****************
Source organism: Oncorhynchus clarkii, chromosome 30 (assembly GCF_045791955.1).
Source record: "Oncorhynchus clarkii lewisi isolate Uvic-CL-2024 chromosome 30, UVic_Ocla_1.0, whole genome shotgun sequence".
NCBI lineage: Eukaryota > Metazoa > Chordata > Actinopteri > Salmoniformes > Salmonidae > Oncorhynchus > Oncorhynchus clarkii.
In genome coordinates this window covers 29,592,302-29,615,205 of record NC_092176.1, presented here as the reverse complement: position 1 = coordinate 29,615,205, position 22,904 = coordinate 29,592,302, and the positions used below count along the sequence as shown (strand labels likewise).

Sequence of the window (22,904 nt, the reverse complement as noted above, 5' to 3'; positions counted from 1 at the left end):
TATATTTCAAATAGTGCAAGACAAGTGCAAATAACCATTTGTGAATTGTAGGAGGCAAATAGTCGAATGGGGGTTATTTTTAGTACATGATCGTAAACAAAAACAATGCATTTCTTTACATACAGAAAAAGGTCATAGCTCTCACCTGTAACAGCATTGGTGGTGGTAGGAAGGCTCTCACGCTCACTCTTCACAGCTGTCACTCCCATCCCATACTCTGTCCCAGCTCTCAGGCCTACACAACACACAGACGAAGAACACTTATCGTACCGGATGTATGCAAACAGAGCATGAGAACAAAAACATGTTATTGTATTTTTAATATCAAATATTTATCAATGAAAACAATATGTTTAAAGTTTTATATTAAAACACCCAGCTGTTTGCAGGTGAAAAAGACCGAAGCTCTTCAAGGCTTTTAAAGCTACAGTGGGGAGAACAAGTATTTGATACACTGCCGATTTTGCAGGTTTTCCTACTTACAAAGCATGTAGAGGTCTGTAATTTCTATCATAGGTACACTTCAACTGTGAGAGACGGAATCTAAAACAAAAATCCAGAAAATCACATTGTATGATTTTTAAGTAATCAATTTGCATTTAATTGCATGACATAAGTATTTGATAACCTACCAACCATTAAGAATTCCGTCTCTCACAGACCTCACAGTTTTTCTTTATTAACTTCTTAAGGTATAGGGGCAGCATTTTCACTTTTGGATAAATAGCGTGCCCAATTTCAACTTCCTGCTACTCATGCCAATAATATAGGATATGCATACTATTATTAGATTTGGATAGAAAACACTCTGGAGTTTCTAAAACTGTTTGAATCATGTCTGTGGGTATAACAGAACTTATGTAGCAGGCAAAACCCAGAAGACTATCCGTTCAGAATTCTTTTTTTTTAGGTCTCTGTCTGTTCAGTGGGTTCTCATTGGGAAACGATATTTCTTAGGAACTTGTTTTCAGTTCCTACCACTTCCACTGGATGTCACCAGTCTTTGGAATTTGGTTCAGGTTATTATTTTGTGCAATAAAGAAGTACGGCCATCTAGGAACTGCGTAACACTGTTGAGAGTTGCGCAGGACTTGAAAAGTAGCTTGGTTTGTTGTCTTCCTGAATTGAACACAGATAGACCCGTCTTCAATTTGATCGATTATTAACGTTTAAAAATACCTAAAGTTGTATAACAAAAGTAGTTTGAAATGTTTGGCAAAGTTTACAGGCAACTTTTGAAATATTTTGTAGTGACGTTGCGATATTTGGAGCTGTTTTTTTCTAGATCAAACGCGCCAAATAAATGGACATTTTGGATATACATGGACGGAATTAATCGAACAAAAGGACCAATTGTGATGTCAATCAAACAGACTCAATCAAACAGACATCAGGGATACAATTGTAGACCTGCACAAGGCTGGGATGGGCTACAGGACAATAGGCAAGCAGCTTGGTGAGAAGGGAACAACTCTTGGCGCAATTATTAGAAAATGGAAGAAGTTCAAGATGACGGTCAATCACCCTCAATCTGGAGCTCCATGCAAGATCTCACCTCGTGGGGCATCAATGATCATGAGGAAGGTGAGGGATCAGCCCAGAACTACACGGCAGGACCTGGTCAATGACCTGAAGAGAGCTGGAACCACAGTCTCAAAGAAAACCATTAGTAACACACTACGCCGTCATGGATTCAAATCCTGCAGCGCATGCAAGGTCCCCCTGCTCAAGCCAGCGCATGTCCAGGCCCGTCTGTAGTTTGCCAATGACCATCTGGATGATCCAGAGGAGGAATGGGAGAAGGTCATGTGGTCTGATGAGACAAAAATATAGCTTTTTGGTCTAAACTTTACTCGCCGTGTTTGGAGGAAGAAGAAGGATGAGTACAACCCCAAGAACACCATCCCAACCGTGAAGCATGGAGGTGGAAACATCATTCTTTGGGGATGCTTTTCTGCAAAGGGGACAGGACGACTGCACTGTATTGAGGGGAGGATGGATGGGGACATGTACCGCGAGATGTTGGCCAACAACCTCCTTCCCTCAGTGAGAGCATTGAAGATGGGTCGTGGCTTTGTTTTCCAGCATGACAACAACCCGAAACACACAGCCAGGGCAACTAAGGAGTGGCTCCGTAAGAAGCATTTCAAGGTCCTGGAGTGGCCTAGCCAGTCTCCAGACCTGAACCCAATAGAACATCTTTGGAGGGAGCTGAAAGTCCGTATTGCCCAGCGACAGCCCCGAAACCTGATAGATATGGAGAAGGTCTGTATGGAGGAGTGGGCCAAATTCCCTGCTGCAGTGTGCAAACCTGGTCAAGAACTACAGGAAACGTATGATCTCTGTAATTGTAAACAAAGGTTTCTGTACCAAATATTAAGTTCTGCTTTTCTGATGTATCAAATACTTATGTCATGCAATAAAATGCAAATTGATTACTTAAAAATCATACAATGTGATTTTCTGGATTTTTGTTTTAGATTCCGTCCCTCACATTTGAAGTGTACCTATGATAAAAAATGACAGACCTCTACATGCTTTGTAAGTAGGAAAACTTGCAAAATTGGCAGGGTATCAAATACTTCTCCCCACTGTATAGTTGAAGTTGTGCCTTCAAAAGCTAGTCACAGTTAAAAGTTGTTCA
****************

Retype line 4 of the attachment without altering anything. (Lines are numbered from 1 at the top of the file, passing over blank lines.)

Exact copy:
In genome coordinates this window covers 29,592,302-29,615,205 of record NC_092176.1, presented here as the reverse complement: position 1 = coordinate 29,615,205, position 22,904 = coordinate 29,592,302, and the positions used below count along the sequence as shown (strand labels likewise).